1. Do you agree or disagree with Elkin's stance on art education? Explain?
For the most part yes. Some things can't be taught, but it doesn't mean education is pointless.
2. Explain your understanding of Elkin's definition of "taught"
I think he uses it to describe a way in which someone learns a specific skill.
3. How does structure within academia foster or inhibit the creation of art?
Obviously this is subjective, but for me, I think it has helped me be more confident showing my work, and experimenting with different things.
4. Do you think that art can be taught? Do you agree with the weak view of nothing can be taught, pgs 101-‐102?
I think things cant be learned, but the teacher will never teach the student exactly what he/she intended to.
1. Do you feel Ringling has prepared you for when you're working outside of a structured academic setting? Why?
I think Ringling has not done that for me, but I have tried to work on that for myself.
2. In relation to “Why Art Cannot Be Taught”, do you think that my work could have been made during a more traditional style of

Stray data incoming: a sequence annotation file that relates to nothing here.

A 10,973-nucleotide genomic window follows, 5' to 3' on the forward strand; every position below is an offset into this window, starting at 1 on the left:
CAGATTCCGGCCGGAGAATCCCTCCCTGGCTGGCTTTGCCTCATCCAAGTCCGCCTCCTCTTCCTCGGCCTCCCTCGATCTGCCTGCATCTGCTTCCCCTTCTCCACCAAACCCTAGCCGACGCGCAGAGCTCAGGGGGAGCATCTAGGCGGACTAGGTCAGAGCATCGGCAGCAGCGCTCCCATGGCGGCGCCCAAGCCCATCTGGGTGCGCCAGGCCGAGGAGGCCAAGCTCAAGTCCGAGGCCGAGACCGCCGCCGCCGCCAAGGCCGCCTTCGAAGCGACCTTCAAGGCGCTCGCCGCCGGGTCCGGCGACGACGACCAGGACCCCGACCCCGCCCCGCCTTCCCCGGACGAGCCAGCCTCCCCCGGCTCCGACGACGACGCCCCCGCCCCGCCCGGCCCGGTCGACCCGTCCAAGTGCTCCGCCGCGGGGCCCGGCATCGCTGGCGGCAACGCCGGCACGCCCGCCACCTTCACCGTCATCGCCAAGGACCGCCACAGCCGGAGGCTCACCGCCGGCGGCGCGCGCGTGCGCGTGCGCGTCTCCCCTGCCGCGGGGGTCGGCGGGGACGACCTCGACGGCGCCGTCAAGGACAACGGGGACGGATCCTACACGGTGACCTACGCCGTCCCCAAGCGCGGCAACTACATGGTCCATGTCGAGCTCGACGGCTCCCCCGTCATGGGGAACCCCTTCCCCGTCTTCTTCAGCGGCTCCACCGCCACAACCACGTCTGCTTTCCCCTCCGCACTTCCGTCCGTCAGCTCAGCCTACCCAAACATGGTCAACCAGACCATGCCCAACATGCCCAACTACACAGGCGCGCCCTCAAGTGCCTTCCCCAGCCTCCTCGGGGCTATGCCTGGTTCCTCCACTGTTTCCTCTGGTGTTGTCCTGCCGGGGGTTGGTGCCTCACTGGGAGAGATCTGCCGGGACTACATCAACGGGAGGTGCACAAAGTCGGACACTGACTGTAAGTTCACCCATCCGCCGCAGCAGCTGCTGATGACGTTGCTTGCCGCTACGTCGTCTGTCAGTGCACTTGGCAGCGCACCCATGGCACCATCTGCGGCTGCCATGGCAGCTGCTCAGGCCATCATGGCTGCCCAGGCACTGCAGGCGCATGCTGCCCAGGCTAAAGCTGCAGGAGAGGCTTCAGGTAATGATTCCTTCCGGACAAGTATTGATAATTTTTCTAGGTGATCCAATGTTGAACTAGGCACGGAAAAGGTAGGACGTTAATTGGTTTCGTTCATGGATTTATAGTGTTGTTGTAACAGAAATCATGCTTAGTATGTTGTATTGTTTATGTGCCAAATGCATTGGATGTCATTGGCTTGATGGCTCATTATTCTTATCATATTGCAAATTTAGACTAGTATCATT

teaching? Does innovative teaching lead to non-‐traditional work?
I really cannot answer this question.
3. Do you think that compared to your peers in this academic setting that you are successful? What about the academic setting do you
think has caused a major shift in my work in the last year, i.e. more freedoms leading to faster advances?
I think I am successful compared to my peers.
4. Do you think that art practice being taught through an academic setting which is structured by materials (painting class, sculpture class,
printmaking, etc) helped or hindered my using non traditional mediums to make art objects, ex: candy? Why or why not? What about in
your own work? What would you like to alter about your academic experience?
I think classes have been pretty open from the start, despite the structure the administration places on them. I think if you felt hindered, it was probably your on presuppositions that lead you to make decisions.